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(Jefferson City) (AP) – The new year is bringing a dime increase for Missouri’s minimum wage and the end of an open records law exemption that has shielded from disclosure security systems and structural plans for buildings and polices for responding to terrorism.

Starting Wednesday, workers in Missouri will be paid at least $7.35 an hour, an increase above the federal rate of $7.25 because of inflation. A 2006 voter-approved law increased the minimum wage and included an annual cost of living adjustment.

The minimum wage also is increasing in nine other states, according to the National Employment Law Project. Advocates estimate Missouri’s minimum wage increase could directly affect 72,000 people and indirectly affect 7,000.

Business groups said Missouri needs to rethink automatically increasing the minimum wage based upon inflation because it makes it harder to compete with neighboring states.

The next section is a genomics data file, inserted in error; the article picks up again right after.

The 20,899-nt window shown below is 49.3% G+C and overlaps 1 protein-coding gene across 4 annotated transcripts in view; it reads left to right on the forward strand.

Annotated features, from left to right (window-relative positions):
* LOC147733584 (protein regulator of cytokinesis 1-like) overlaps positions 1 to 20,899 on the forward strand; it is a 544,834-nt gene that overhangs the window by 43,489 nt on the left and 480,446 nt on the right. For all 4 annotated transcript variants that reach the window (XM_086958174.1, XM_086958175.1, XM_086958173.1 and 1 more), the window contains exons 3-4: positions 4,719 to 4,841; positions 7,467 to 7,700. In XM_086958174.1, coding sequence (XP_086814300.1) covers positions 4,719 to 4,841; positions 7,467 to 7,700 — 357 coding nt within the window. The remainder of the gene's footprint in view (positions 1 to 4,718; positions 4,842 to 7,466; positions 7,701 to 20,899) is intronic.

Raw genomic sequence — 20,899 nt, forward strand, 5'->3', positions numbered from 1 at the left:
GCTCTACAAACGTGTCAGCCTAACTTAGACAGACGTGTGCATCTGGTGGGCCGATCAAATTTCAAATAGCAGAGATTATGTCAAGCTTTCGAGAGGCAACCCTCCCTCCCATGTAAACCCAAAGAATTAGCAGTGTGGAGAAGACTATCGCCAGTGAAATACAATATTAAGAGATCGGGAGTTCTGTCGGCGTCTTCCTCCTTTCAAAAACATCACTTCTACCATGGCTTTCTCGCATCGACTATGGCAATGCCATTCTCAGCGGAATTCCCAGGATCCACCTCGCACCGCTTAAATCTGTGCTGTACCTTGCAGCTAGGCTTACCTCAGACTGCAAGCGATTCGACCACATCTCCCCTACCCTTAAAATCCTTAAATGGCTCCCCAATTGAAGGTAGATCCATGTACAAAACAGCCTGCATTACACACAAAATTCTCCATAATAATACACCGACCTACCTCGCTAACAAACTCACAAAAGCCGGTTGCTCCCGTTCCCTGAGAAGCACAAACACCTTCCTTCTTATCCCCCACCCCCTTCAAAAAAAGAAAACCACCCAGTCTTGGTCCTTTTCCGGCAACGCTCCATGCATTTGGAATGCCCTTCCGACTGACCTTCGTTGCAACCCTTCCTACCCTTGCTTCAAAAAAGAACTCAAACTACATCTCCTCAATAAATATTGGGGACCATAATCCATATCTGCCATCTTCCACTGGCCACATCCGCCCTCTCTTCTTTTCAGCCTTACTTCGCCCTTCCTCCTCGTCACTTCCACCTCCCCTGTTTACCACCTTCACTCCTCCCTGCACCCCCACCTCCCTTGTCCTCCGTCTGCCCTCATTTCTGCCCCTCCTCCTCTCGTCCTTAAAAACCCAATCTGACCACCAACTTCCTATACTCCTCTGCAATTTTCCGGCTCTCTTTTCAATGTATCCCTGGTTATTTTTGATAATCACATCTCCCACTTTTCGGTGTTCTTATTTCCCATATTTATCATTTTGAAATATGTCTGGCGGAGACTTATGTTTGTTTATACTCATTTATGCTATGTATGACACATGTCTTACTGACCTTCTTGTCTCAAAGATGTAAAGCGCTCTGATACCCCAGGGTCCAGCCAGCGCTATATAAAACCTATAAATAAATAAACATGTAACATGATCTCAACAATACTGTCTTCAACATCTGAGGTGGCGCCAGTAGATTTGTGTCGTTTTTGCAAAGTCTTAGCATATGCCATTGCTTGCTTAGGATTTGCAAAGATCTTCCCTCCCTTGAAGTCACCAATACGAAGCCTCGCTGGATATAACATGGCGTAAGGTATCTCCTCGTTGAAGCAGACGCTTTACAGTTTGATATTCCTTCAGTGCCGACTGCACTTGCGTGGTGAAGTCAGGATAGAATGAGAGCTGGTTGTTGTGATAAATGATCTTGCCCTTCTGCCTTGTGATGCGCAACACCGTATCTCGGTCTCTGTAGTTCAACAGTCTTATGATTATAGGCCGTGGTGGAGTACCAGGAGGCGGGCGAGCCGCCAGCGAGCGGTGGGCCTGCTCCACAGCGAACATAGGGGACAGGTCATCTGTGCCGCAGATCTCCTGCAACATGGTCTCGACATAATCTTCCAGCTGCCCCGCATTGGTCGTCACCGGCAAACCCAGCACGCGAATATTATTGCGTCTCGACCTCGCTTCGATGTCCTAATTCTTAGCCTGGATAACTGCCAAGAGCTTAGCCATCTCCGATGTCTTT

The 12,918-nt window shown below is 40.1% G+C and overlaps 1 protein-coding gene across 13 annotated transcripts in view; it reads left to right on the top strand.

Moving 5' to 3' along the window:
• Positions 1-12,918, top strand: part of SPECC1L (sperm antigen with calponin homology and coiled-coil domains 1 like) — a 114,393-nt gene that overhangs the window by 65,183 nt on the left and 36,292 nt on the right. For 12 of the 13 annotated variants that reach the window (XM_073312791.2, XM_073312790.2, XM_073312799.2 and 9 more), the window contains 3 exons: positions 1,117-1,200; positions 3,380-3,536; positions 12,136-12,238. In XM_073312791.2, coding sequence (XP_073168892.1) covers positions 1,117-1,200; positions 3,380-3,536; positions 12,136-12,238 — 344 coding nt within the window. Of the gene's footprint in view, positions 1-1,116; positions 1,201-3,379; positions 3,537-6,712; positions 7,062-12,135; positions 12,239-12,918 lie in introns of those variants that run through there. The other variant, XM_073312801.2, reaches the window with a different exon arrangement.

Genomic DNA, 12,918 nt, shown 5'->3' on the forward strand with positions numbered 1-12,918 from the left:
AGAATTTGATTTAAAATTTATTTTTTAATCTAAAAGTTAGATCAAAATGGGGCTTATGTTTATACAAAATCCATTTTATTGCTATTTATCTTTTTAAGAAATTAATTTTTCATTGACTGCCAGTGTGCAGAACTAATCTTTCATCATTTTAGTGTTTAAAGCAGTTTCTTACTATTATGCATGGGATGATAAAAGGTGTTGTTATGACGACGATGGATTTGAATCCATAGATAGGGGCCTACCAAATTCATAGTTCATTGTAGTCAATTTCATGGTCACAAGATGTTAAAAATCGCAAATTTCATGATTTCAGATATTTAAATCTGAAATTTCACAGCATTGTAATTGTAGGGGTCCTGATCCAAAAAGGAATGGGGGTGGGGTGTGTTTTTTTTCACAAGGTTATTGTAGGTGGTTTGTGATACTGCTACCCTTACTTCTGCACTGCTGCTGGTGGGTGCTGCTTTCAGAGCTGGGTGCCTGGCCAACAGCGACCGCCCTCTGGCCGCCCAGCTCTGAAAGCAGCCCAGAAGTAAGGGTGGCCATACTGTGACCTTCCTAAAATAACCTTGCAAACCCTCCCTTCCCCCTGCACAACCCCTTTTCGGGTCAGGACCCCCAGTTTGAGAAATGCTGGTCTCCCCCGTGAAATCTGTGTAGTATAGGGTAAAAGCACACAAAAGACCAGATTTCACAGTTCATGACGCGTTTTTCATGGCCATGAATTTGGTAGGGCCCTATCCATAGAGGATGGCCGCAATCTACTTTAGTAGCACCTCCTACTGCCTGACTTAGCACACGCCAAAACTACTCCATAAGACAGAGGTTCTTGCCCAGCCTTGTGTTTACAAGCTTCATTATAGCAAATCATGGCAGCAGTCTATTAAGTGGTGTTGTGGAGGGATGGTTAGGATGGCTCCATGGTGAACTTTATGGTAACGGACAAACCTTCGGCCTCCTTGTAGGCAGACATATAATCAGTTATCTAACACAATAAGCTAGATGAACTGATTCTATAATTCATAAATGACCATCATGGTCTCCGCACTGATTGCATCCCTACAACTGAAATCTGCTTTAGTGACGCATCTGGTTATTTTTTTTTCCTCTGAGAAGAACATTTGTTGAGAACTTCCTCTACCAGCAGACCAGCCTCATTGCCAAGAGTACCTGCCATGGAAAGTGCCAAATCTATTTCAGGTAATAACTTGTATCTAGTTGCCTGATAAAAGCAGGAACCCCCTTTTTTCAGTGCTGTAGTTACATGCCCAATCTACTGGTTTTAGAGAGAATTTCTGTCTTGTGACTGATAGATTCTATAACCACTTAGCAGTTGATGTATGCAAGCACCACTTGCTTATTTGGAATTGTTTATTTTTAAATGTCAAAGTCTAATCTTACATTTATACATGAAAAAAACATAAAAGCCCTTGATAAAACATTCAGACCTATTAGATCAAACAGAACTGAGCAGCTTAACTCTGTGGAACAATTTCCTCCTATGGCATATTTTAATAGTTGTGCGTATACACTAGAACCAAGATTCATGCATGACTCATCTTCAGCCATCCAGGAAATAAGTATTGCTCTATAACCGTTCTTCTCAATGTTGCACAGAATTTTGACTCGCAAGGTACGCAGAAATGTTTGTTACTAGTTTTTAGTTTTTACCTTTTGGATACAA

Another change taking hold with the start of 2013 could allow access to some records that governmental agencies previously were permitted to close.

Two exemptions to Missouri’s open records law, frequently called the Sunshine Law, expire at the end of 2012. One covers the operational guidelines and policies developed by law enforcement, public safety, first response or public health authorities for preventing and responding to terrorism incidents. The other deals with security systems and structural plans of property that’s owned or leased by a government agency.

But the change could be short-lived. Legislation has been proposed to extend the Sunshine Law exemptions through 2016. Jean Maneke, an attorney for the Missouri Press Association, said there has been work to adjust the exemptions to improve the definitions and make them more precise and narrow.

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